The End Of 6000 Years / Embrace the End - Split (Cover Artwork)
Staff Review

The End Of 6000 Years / Embrace the End

The End Of 6000 Years / Embrace the End: Split

Split (2006)

Still Life


1.5
On a split record, I think it's fair to say that there's a problem when it's nearly impossible to discern which band's songs are which. Such is the issue with the split done by the End Of 6000 Years and Embrace the End. Both share many of the same songwriting elements, same techniques, and same basi...

On a split record, I think it's fair to say that there's a problem when it's nearly impossible to discern which band's songs are which. Such is the issue with the split done by the End Of 6000 Years and Embrace the End. Both share many of the same songwriting elements, same techniques, and same basic musical structure.

Really, the only thing separating these two bands is song length. With their three efforts, the End Of 6000 Years generally keeps their thundering riffs and wicked solos right around the three-minute mark. Conversely, Embrace the End require a little bit more time to hone their craft, leaving their shortest of three songs to end at five-and-a-half minutes. Either way though, the end result is a pretty muddled album full of forgettable metalcore.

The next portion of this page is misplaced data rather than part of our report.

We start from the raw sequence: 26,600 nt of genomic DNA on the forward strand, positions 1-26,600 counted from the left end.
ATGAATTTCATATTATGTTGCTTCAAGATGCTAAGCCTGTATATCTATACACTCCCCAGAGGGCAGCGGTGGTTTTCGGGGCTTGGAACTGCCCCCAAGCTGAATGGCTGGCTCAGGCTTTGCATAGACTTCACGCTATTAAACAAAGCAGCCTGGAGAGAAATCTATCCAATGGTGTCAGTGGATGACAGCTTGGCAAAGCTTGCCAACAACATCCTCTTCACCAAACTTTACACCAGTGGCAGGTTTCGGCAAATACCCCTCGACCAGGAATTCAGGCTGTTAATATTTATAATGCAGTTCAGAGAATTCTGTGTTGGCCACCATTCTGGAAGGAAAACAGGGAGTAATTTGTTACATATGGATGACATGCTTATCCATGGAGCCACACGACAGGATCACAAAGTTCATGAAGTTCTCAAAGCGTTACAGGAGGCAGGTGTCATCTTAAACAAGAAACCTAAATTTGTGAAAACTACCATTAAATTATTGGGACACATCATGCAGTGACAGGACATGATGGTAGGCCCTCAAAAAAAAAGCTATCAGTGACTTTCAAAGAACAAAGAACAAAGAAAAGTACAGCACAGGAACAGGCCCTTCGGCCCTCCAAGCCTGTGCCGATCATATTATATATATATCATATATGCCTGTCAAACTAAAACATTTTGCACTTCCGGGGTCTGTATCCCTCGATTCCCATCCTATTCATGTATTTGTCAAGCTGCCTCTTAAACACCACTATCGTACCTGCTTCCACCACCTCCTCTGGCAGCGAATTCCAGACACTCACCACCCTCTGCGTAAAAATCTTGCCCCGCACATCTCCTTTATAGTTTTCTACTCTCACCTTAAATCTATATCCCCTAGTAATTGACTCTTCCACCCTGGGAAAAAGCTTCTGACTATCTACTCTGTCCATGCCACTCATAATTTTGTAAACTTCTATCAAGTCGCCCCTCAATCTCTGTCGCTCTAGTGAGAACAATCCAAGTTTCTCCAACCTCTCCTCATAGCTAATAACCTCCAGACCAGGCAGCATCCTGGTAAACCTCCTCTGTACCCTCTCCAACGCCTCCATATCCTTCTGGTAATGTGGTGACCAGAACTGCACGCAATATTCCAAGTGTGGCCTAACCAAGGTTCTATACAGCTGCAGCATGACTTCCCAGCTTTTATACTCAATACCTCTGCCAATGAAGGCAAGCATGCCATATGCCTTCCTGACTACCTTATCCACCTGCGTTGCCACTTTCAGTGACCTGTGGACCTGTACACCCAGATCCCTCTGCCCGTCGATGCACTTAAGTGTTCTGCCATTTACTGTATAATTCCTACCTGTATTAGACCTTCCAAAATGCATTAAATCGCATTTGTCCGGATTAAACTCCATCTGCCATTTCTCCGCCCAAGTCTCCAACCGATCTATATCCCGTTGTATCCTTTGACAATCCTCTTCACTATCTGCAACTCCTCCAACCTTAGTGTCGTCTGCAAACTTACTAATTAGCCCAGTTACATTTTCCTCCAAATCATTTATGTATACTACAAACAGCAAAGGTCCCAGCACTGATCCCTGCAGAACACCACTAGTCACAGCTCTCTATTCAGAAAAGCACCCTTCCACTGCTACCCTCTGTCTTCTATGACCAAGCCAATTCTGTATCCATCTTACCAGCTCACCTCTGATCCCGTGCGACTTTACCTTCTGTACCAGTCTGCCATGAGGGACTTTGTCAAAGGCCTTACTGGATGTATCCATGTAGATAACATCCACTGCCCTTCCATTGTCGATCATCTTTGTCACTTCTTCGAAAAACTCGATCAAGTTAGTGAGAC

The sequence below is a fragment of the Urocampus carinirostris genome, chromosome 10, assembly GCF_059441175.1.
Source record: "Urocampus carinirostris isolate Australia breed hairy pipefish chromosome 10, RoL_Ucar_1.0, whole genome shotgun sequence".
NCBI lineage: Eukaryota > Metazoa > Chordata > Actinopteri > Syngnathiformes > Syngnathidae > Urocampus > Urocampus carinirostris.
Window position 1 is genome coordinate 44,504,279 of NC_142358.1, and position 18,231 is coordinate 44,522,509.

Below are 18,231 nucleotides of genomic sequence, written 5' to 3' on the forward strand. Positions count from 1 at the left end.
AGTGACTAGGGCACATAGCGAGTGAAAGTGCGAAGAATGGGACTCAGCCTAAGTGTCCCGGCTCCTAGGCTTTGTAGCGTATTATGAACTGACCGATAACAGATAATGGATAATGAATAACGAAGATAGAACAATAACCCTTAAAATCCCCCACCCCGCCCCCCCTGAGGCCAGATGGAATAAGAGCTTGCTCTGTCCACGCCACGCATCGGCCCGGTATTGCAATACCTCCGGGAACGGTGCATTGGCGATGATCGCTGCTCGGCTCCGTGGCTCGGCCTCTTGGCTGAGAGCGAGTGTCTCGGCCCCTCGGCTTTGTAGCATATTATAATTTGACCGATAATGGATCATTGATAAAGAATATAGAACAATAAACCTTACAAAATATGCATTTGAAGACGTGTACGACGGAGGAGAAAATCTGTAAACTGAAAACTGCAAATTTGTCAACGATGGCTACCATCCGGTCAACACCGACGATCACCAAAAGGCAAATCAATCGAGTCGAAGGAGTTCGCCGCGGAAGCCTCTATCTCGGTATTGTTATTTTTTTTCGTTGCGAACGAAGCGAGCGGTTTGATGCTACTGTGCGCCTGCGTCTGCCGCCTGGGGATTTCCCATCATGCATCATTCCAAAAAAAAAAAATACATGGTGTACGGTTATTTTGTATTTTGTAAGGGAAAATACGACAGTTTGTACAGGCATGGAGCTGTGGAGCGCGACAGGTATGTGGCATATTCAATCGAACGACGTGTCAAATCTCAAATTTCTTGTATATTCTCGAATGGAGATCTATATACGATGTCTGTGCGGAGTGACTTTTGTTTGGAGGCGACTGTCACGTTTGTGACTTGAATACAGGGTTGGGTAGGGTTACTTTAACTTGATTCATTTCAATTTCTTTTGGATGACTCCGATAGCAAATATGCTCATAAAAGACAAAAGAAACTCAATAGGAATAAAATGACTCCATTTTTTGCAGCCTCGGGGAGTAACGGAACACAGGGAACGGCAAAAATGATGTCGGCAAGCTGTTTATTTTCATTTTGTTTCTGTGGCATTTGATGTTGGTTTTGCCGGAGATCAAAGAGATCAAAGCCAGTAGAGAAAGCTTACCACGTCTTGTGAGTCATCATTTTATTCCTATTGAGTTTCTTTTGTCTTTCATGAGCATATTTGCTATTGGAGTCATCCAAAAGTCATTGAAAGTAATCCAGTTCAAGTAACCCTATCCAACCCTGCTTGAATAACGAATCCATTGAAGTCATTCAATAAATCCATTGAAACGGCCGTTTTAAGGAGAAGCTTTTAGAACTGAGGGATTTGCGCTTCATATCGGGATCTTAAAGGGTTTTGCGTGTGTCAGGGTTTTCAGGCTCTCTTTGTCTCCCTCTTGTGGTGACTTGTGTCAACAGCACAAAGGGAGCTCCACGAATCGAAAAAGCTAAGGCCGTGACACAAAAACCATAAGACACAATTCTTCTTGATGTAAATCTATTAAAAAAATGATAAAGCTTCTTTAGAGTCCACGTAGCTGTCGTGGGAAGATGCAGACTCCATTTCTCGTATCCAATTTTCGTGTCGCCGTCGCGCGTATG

So what I'm going to do, to save everyone involved time, is consolidate the bands, pretending they essentially weren't already. For the rest of the review, to let you all understand how I felt while listening to this, I won't name the band or any of the specific members, only song titles and their corresponding track numbers? Sound easy enough? Terrific.

"Immortal Fading" begins the record with the all-too-familiar metalcore practice of silence leading into what sounds like a large gust of wind before the music really kicks in. From there, it's nothing new either. Riff, riff, squeal, repeat. The occasional breakdown is thrown in, for you know, the sake of having a breakdown.

"Memento Mori" is where the album starts to pick up a bit, as this part of the album is thankfully a bit more technically proficient, though, the breakdowns are not done away with, and the average song length increases by about two minutes. It's something different, albeit very marginally so. As I said before, length is the only distinguishing factor between a lot of these songs, and the sound just grows stale and tiresome as it progresses.

Completely forgettable.